To the residents of Jeju Island, south of the Korean mainland, stones are not just objects. Stones bear silent witness to the story behind the island’s creation.
Jeju Island was formed by volcanic eruptions, with the most recent eruption happening about 5000 years ago. Hallasan, a dormant volcano and the highest mountain in Korea, lies in its center. According to island mythology, a goddess named Seolmundae created the island, as well as Hallasan Mountain itself.
That mythology, along with the island’s natural and artificial stone works, is celebrated at Jeju Stone Park. Open since 2006, the park currently contains the Jeju Stone Museum, Jeju’s Traditional Thatched-Roof Houses, and a Stone Culture Exhibition Hall.
The very layout of the park pays homage to Seolmundae, says the park’s founder and director Paek Uncheol. “Visiting the park is intended to be a journey through the mythology of the island, entering through the ear of Seolmundae, progressing through the body and exiting at the feet. It represents the journey of life and death,” he tells local paper Jeju Weekly.
It took Baek 40 years of collecting and 20,000 stones to create a park that honors the importance of stones in Jeju’s creation myth and culture. When it came time to build a museum, the architects were careful to design a structure that fit into the landscape in a natural way.
The Stone Museum was built on a former landfill and is cut into the ground so that only the roof of the building is seen from outside. To enter, you must go underground. Inside, the museum’s basalt concrete walls and volcanic ash floors emulate the natural colors and textures found on the island.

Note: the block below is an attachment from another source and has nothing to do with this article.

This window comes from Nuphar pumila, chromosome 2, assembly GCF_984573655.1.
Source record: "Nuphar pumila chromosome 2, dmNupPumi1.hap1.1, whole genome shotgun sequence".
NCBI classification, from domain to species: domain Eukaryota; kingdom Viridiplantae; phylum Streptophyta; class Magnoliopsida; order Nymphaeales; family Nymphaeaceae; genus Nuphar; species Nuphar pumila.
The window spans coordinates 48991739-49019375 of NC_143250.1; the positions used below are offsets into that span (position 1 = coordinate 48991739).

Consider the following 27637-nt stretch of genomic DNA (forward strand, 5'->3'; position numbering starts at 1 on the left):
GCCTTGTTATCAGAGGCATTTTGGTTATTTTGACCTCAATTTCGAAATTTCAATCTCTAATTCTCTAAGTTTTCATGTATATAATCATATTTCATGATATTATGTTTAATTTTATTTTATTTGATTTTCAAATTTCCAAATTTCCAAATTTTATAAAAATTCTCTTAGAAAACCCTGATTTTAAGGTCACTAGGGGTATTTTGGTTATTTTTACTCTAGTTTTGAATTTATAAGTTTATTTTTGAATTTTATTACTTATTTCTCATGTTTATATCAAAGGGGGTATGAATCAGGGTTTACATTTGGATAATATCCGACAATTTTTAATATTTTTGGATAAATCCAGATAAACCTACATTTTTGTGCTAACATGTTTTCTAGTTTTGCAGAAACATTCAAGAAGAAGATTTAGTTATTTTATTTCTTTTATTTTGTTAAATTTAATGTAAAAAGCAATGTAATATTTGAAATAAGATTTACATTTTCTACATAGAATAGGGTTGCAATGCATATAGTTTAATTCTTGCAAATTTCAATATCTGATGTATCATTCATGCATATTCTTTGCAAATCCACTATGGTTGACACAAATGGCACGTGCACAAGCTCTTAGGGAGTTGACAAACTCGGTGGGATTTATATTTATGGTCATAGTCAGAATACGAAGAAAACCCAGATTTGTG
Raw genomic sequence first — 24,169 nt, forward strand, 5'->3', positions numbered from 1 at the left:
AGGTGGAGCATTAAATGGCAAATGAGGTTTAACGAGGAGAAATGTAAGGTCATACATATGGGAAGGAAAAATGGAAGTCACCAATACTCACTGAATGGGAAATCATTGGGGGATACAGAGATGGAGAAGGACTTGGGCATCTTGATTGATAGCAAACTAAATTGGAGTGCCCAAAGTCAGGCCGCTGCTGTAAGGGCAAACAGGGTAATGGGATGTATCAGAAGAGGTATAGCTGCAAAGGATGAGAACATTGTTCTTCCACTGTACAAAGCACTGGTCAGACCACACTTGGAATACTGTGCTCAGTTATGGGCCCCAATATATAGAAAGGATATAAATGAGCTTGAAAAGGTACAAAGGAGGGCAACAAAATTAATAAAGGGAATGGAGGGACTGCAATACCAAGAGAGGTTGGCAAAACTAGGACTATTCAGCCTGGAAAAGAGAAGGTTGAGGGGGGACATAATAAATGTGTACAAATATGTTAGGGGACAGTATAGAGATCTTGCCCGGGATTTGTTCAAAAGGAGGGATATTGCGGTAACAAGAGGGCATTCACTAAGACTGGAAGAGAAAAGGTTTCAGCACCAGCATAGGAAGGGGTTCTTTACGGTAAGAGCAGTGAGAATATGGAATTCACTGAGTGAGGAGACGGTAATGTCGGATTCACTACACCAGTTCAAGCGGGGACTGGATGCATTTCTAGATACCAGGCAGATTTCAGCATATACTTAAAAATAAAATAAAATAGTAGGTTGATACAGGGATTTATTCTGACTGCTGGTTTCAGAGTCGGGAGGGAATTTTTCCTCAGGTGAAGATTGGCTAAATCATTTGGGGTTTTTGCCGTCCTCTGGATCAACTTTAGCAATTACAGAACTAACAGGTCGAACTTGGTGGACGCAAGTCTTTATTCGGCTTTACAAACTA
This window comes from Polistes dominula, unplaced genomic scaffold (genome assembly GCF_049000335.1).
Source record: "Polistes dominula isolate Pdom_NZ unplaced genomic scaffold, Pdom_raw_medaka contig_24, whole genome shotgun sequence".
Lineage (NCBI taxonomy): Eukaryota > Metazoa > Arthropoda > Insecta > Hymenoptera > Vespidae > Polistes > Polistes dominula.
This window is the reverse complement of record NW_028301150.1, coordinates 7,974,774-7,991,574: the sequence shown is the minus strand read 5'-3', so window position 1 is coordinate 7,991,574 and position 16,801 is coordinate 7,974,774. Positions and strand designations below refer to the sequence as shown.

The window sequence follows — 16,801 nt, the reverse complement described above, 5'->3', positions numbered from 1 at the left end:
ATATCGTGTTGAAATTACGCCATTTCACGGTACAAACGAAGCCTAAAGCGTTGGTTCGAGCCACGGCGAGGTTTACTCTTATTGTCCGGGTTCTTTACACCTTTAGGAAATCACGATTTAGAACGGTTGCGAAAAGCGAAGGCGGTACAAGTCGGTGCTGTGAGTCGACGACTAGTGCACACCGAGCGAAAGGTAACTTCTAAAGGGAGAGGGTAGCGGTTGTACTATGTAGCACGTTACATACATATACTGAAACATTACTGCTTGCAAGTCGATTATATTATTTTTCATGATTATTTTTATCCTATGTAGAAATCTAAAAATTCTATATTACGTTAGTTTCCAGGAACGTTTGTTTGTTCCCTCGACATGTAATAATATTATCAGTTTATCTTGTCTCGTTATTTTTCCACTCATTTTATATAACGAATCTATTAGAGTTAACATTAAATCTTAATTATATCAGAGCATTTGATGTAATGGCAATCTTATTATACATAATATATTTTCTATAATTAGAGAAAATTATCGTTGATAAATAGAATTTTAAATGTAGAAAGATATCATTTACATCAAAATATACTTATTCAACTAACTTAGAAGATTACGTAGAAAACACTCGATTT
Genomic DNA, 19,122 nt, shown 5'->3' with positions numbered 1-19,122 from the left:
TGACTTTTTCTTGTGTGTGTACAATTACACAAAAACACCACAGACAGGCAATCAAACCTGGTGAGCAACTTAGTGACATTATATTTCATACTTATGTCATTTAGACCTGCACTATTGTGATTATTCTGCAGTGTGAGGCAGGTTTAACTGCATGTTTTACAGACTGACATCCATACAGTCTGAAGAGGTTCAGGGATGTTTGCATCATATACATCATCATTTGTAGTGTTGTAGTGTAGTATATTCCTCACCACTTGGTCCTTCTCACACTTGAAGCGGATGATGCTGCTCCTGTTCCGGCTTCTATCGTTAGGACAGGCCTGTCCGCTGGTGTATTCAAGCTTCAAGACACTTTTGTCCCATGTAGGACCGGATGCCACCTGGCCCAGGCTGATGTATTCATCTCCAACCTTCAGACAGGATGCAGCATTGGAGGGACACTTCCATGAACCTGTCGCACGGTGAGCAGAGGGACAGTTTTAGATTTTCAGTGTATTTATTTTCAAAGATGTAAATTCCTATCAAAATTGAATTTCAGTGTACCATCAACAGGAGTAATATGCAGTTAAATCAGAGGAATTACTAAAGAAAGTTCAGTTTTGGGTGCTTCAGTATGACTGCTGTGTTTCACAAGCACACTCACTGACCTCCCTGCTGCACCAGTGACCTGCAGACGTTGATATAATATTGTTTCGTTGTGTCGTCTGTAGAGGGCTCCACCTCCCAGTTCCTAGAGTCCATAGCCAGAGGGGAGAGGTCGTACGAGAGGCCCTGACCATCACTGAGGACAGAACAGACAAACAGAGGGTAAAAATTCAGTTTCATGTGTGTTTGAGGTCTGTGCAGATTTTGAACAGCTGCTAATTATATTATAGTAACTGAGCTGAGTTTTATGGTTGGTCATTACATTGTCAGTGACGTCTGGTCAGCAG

Inside the museum, rows of distinctive stones stand on display in exhibits about the geology of the island. Some of the stones are worn by wind and rain, smoothed and polished into gleaming sculptures. In other rooms, filigreed tree trunks and other natural objects stand transformed by volcanic eruptions that preserved—or helped create—their delicate shapes.
The sculptures are displayed with reverence. “The stones contain an essence of the Jeju spirit and people, which should always be preserved,” Cheol says. “Humans cannot perceive stones moving and therefore presume they are dead, but they contain the essence of life itself, just like the earth.”
After touring the museum, visitors can explore the park, walking down pathways bordered by giant peaked rocks. With only the sounds of wind and bird song as a distraction, it’s easy to appreciate and absorb the quiet dignity of the ancient stones.
The park contains a Stone Age village with cobblestone huts and bangsatap—small, round piles of stones believed to ward off misfortune. The park also features dol hareubang, or grandfather stones, somewhat similar to those found on Easter Island.
Inside one rounded stone structure, known as Mother’s Room, sits an arrangement of lava stone that is said to represent Seolmundae. The goddess is known for her boundless maternal love—according to Korean mythology, she bore 500 sons. The lava stones in this arrangement look like a mother cradling a child.
A series of stone statues also commemorates Seolmundae’s ultimate fate. Her 500 sons were known as the 500 Generals. While they were off fighting in a war, she decided to make them a nourishing pot of soup. One version of the myth says she accidentally fell into the pot and died. Another version says that she threw herself into the soup, sacrificing her life to feed her hungry sons.
Either way, the sons came home and were so ravenous that they devoured the soup, remarking that it was unusually tasty. Only the youngest son noticed his mother had fallen into the soup. When he shared his discovery, all 500 sons were so grief-stricken that they transformed into stone.
Representations of the stone generals stand in the park, frozen in their sorrow for centuries. A sky pond with water cascading over its rim represents the bowl of soup from which Seolmundae’s sons ate.
Additions to the park planned for completion in 2020 will also honor Seolmundae. They’ll include a Tamna Mythology Hall, a Folk Culture Hall, and a Masterwork Hall devoted to folk crafts. These exhibition halls will line up in the shape of a woman, further honoring Seolmundae’s creative efforts.
All images by Joan Vos MacDonald.
This article was originally published at mental_floss: